Author Topic: An address in Northallerton  (Read 443 times)

Offline Brie

  • RootsChat Aristocrat
  • ******
  • Posts: 1,075
  • Census information Crown Copyright, from www.nationalarchives.gov.uk
    • View Profile
Re: An address in Northallerton
« Reply #18 on: Thursday 07 April 22 12:00 BST (UK) »
Although this is a modern document the maps and information might help you to get a feel of the place.

https://www.hambleton.gov.uk/downloads/file/1114/sd33-northallerton-yards-and-hidden-spaces-report---august-2010

Brie

Offline Ruskie

  • RootsChat Marquessate
  • *******
  • Posts: 25,409
  • Census information Crown Copyright, from www.nationalarchives.gov.uk
    • View Profile
Re: An address in Northallerton
« Reply #19 on: Thursday 07 April 22 12:47 BST (UK) »
Thatís really interesting Brie.  :)

Offline Brie

  • RootsChat Aristocrat
  • ******
  • Posts: 1,075
  • Census information Crown Copyright, from www.nationalarchives.gov.uk
    • View Profile
Re: An address in Northallerton
« Reply #20 on: Thursday 07 April 22 12:58 BST (UK) »
There was a Post Office built on Friarage Street corner (1858) and then there's the later former Crown Post Office on the High Street as previously mentioned. That closed a few years ago and it now an empty building. The Post Office like so many others has moved to W. H. Smiths.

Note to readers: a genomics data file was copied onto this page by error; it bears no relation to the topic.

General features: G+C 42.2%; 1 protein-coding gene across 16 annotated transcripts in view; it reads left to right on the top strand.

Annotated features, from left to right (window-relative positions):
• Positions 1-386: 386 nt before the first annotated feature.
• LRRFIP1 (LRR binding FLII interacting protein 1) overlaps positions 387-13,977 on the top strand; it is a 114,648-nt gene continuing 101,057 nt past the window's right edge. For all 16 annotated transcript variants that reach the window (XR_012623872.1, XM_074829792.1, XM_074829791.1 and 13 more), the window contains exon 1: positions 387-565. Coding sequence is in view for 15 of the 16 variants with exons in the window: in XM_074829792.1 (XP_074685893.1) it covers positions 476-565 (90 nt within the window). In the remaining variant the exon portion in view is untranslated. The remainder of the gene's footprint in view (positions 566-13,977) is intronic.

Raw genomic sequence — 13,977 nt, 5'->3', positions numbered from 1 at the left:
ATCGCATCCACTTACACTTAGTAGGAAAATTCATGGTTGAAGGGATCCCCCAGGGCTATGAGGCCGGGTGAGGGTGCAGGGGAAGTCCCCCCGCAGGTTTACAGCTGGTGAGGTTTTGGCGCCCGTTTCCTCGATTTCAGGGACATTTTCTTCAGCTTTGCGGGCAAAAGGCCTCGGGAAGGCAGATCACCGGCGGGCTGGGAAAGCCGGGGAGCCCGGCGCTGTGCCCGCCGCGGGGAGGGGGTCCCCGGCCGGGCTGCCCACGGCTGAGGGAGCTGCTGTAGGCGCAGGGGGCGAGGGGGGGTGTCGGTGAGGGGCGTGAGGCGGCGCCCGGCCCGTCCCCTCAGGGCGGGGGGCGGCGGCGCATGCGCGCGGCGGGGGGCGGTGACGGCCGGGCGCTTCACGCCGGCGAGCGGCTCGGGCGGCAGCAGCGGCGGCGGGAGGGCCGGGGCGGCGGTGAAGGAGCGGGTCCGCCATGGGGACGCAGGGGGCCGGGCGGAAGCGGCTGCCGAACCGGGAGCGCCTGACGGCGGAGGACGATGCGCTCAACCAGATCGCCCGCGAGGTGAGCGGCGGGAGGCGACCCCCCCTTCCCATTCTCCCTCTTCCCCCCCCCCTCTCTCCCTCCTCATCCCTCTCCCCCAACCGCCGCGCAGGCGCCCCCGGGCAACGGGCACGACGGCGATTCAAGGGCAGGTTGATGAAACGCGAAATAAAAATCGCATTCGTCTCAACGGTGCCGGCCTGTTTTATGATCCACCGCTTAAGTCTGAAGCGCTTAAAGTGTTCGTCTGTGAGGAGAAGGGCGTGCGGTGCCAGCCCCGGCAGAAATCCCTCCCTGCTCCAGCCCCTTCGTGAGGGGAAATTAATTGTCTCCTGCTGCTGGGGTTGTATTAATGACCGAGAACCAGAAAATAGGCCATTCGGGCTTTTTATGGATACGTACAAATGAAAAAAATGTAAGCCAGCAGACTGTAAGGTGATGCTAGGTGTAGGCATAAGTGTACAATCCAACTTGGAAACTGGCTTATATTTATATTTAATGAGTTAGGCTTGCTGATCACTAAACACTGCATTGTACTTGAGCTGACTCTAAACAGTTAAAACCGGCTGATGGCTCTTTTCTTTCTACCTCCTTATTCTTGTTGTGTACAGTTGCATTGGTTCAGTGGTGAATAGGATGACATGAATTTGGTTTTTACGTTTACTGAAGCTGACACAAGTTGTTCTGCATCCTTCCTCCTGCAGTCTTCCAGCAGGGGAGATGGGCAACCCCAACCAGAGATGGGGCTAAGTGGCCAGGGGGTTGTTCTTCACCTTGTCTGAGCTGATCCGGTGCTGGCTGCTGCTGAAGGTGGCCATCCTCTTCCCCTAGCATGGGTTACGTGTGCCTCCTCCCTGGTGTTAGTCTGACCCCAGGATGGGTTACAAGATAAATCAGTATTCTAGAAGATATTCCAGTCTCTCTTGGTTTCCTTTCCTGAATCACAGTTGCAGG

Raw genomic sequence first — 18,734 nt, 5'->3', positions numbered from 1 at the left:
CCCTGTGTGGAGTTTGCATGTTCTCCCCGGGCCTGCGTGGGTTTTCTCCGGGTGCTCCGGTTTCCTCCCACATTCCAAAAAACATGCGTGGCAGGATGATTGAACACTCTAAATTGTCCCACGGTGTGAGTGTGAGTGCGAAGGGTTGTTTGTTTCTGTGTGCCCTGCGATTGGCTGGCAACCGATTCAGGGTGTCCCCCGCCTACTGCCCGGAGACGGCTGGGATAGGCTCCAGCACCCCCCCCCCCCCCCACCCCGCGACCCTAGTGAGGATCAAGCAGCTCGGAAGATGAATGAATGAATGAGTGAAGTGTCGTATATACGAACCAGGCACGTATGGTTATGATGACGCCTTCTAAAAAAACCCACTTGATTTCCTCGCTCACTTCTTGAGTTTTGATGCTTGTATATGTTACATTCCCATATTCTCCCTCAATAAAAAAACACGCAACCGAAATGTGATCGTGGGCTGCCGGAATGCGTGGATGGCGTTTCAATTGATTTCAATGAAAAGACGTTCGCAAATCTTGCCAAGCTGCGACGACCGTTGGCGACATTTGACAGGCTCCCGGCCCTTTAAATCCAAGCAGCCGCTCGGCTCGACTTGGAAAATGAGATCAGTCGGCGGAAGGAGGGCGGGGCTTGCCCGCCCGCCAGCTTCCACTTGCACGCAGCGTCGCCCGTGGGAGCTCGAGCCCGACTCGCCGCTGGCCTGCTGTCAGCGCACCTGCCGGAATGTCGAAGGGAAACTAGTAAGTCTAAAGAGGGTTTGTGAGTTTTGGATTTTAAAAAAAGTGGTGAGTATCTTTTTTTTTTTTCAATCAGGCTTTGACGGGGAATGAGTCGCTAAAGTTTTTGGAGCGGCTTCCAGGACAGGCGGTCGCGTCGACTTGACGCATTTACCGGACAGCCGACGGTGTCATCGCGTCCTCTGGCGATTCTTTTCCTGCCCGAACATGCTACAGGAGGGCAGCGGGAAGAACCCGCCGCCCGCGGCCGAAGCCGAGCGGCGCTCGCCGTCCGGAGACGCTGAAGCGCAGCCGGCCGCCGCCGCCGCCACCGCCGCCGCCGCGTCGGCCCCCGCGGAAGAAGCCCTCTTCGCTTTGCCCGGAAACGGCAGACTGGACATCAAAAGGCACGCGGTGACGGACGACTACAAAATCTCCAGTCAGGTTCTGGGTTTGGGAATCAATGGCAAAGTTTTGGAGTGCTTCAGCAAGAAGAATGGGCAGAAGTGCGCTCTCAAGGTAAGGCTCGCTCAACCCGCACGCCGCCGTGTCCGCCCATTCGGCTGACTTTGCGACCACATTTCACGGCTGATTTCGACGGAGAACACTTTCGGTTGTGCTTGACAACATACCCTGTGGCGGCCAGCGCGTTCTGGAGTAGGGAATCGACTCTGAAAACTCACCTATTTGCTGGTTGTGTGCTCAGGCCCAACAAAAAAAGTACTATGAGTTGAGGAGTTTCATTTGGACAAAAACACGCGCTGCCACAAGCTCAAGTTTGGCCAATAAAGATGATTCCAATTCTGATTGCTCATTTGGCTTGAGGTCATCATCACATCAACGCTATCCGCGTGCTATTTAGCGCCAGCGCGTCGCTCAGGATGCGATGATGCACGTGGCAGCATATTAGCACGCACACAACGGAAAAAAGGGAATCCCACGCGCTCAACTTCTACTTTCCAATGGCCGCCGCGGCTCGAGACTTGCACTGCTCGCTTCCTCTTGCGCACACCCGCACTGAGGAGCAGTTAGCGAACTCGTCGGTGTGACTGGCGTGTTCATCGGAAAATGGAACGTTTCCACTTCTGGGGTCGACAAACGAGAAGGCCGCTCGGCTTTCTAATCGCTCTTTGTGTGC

I will try and see if I can find any earlier references to Post Offices.

Brie

Offline Brie

  • RootsChat Aristocrat
  • ******
  • Posts: 1,075
  • Census information Crown Copyright, from www.nationalarchives.gov.uk
    • View Profile
Re: An address in Northallerton
« Reply #21 on: Thursday 07 April 22 13:12 BST (UK) »
This should take you to the Report of General Board of Health 1849 for Northallerton

https://www.google.co.uk/books/edition/Public_Health_Act_Report_to_the_General/v2__sx0aCowC?hl=en&gbpv=1&dq=northallerton+1849&pg=PA12-IA1&printsec=frontcover

Interestingly there is a Mr Harrison who is Clerk to the Union. Given the professions of your Mr Harrisons could he be one of them?

Brie


Offline Ruskie

  • RootsChat Marquessate
  • *******
  • Posts: 25,409
  • Census information Crown Copyright, from www.nationalarchives.gov.uk
    • View Profile
Re: An address in Northallerton
« Reply #22 on: Thursday 07 April 22 13:15 BST (UK) »
You would think that the PO on the map posted by a Purdey at #12 would be the correct location -date of map is fairly contemporary with the Harrisonís residence there in 1851.

It would be interesting to know where the PO was in 1841. It seems odd that it would move from one side of the road to the other, but they must have had their reasons - larger premises perhaps?  :)

Offline Brie

  • RootsChat Aristocrat
  • ******
  • Posts: 1,075
  • Census information Crown Copyright, from www.nationalarchives.gov.uk
    • View Profile
Re: An address in Northallerton
« Reply #23 on: Thursday 07 April 22 13:31 BST (UK) »
Sorry, I missed Purdey's reply. The 1849 report does mention a Post Office Yard but doesn't give a location. It may be that the Post Office didn't have a satisfactory "home" given that one was purpose built a few years later on Friarage Street.